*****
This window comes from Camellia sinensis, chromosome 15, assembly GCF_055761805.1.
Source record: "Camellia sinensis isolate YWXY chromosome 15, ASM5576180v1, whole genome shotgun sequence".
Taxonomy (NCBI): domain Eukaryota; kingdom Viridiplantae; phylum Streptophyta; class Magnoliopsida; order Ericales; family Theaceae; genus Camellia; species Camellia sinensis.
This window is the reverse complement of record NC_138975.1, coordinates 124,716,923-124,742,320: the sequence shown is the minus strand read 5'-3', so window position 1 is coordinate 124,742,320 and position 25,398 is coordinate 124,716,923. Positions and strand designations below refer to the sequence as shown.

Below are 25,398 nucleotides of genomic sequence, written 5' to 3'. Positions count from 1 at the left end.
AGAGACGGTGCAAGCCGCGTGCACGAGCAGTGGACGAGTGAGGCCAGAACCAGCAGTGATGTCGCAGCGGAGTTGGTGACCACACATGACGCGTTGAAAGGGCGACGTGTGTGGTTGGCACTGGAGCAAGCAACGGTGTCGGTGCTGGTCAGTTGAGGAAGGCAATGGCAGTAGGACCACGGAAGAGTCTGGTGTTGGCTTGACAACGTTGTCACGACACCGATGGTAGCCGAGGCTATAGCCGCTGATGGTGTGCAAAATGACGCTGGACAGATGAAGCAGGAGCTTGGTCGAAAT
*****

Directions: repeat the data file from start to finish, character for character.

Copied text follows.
This window comes from Camellia sinensis, chromosome 15, assembly GCF_055761805.1.
Source record: "Camellia sinensis isolate YWXY chromosome 15, ASM5576180v1, whole genome shotgun sequence".
Taxonomy (NCBI): domain Eukaryota; kingdom Viridiplantae; phylum Streptophyta; class Magnoliopsida; order Ericales; family Theaceae; genus Camellia; species Camellia sinensis.
This window is the reverse complement of record NC_138975.1, coordinates 124,716,923-124,742,320: the sequence shown is the minus strand read 5'-3', so window position 1 is coordinate 124,742,320 and position 25,398 is coordinate 124,716,923. Positions and strand designations below refer to the sequence as shown.

Below are 25,398 nucleotides of genomic sequence, written 5' to 3'. Positions count from 1 at the left end.
AGAGACGGTGCAAGCCGCGTGCACGAGCAGTGGACGAGTGAGGCCAGAACCAGCAGTGATGTCGCAGCGGAGTTGGTGACCACACATGACGCGTTGAAAGGGCGACGTGTGTGGTTGGCACTGGAGCAAGCAACGGTGTCGGTGCTGGTCAGTTGAGGAAGGCAATGGCAGTAGGACCACGGAAGAGTCTGGTGTTGGCTTGACAACGTTGTCACGACACCGATGGTAGCCGAGGCTATAGCCGCTGATGGTGTGCAAAATGACGCTGGACAGATGAAGCAGGAGCTTGGTCGAAAT